A passion for angling—and a knack for landing unusual fish—has sparked 15-year-old Joe Hagengruber's quest to catch all 87 species of fish in his home state of Montana. Species: Rainbow Trout Photos Courtesy of Dave Hagengruber.
OL: Tell us about your latest species. JH: I caught a slimy sculpin last summer. It’s about 2 to 3 inches and it lives in fast, cold water, and tends to stay under the rocks. I was fishing for trout but I saw a couple of sculpin swimming around and I was using a pretty small hook, so I decided to try to catch one. And I did. Species: Mottled sculpin
Outdoor Life: Where did the idea for this project come from? Joe Hagengruber: I went icefishing with my family when I was seven. Everyone was catching the usual perch and trout. Then I started catching odd fish that no one else was hooking, like suckers, walleyes, and lake whitefish. So I decided maybe I should catch a lot more. Species: Black Crappie
OL: Is there a fish you’ve been trying to catch that has so far eluded you? JH: We’ve fished a bunch of places that have about 10 different types of minnows. I can land those, but I can’t seem to catch a fathead minnow. They’re even in the creek behind my house, which is a little embarrassing. Species: Northern Redbelly Dace
OL: What will you do once you’ve caught every species? JH: I’m going to travel back to the places I like best and start over. My favorite spot is probably in central Montana, where there’s a sort of irrigation ditch the size of a swimming pool right along this big pasture and a huge mountain range. It holds eight or nine different species of minnows. It’s a great fishing hole. Species: Spottail Shiner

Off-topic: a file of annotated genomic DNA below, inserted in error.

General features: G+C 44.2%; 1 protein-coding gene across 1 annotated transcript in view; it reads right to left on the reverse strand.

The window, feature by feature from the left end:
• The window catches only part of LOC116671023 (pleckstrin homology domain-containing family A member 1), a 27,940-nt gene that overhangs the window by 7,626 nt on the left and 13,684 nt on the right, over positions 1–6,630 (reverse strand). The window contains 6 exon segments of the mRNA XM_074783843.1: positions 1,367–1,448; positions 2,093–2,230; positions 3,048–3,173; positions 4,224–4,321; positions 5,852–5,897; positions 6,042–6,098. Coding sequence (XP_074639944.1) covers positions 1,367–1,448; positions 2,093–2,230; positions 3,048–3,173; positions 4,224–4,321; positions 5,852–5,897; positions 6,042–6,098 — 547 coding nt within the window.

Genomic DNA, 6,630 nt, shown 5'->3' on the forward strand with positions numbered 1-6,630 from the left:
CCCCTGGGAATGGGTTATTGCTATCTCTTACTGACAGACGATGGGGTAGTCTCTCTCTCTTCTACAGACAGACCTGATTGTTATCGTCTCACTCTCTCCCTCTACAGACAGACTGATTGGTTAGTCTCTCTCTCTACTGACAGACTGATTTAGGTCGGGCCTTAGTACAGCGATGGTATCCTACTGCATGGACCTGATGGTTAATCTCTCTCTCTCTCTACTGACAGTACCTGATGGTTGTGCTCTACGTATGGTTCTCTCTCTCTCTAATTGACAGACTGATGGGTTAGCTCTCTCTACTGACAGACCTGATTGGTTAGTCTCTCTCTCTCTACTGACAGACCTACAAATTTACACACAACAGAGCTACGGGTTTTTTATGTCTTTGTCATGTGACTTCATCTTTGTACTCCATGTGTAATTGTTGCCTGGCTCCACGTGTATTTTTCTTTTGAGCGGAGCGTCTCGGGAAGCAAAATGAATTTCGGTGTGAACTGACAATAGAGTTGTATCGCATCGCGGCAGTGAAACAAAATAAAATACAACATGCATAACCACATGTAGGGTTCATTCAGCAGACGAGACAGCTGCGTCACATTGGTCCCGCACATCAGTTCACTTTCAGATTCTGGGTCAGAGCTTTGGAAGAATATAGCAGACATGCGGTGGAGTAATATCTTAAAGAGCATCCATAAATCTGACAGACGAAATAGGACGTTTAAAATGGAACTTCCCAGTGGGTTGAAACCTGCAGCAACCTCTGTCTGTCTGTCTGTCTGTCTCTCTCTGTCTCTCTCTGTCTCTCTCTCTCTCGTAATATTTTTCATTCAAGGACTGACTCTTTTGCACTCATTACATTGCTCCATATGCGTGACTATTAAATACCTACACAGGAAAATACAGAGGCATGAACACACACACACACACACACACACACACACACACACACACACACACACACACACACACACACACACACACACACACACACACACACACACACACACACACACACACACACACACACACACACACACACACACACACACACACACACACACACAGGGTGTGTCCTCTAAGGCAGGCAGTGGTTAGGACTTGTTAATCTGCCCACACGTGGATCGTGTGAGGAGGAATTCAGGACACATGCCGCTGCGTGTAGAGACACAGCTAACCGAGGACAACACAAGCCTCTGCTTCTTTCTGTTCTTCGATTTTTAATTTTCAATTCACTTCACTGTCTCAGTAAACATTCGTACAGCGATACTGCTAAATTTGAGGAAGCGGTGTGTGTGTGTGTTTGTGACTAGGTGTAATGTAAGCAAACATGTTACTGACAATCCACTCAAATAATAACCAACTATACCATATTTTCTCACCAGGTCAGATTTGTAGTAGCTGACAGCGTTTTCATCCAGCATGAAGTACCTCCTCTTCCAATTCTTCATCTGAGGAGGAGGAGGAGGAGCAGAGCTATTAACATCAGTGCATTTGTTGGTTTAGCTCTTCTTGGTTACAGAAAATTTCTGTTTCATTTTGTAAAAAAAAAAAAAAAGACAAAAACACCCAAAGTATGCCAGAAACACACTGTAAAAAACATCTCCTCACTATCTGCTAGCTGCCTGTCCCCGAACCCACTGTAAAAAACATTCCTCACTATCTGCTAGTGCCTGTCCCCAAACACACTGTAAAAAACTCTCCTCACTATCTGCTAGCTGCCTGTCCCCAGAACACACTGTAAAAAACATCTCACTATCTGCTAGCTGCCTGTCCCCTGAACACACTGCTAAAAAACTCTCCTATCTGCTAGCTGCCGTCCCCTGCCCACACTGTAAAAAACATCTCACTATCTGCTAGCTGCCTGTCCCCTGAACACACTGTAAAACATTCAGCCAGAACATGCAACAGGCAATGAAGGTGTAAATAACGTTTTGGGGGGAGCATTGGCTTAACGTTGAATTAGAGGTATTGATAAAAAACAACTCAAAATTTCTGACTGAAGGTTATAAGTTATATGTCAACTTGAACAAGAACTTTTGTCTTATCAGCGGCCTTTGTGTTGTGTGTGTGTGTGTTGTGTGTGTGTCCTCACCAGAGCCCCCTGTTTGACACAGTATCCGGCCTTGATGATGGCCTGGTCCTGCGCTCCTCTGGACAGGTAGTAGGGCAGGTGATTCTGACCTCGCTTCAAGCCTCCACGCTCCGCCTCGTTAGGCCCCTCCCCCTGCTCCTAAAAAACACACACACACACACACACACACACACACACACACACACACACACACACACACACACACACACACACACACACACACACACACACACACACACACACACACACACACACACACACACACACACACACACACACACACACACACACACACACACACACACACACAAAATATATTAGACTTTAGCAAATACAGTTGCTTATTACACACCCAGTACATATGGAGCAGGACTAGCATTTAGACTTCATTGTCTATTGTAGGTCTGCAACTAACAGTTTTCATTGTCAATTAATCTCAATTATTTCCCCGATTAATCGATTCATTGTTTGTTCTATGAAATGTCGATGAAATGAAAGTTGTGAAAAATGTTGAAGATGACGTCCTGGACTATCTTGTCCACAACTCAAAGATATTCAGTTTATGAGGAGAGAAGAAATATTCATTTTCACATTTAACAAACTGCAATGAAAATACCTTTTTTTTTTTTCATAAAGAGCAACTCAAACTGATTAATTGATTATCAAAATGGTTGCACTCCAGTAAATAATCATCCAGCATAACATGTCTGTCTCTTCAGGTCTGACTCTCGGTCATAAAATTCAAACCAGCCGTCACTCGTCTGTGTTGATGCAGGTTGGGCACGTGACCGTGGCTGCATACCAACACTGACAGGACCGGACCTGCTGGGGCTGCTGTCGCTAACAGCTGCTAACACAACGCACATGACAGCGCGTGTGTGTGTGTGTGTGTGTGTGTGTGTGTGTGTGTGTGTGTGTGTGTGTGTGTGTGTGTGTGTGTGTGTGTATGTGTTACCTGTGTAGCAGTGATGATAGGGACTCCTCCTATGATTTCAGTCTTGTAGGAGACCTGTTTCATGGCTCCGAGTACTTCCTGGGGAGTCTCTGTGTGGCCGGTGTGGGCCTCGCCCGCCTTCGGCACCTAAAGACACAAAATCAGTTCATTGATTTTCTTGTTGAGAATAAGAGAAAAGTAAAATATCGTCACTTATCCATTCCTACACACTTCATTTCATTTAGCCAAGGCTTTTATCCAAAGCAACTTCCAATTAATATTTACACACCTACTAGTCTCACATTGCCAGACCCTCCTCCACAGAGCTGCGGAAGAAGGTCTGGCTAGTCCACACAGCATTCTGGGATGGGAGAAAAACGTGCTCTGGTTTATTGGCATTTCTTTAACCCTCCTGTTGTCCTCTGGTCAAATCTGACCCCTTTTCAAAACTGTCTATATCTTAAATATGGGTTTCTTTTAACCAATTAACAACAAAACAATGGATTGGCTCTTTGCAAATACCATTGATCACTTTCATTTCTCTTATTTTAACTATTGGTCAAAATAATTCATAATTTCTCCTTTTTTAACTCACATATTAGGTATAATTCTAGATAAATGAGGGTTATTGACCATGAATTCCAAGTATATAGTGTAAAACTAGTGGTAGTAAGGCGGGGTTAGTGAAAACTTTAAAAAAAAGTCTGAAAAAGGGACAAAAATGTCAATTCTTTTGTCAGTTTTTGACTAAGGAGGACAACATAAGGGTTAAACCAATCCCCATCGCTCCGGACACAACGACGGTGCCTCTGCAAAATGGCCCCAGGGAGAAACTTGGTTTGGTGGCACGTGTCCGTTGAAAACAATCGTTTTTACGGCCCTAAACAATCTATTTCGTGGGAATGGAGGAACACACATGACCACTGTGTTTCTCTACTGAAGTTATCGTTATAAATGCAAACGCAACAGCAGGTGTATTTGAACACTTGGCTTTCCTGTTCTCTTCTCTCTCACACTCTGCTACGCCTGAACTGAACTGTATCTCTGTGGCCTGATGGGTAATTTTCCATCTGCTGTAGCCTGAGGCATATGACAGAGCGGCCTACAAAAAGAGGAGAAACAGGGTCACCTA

OL: Any special rules for your goal? JH: The only rule is that I have to catch them on hook and line. I can’t use a minnow trap or anything like that, although I did build one of those for fun in the creek in my backyard. Species: Paddlefish
The Scoreboard Number of species caught so far: 49
First species ever landed: Rainbow trout
Biggest species: Paddlefish (60 pounds)
Smallest species: Stickleback (1.5 inches)
Favorite fish to eat: Deep-fried perch Species pictured: Brook Stickleback
OL: Is fishing purely a hobby, or do you hope to turn it into a career? JH: I’d really love to get a job working with fish. Biology is the most likely path, because I love handling the fish. I’ve been out a few times with my dad’s friends, who are biologists. They’ll set up big nets and catch walleyes and trout to study. I’m going to start volunteering with them. Species:Brown trout
Species: Pumpkinseed
Species: Rainbow Trout
Species: Pike
Species: Smallmouth Bass
Species: Shovelnose Sturgeon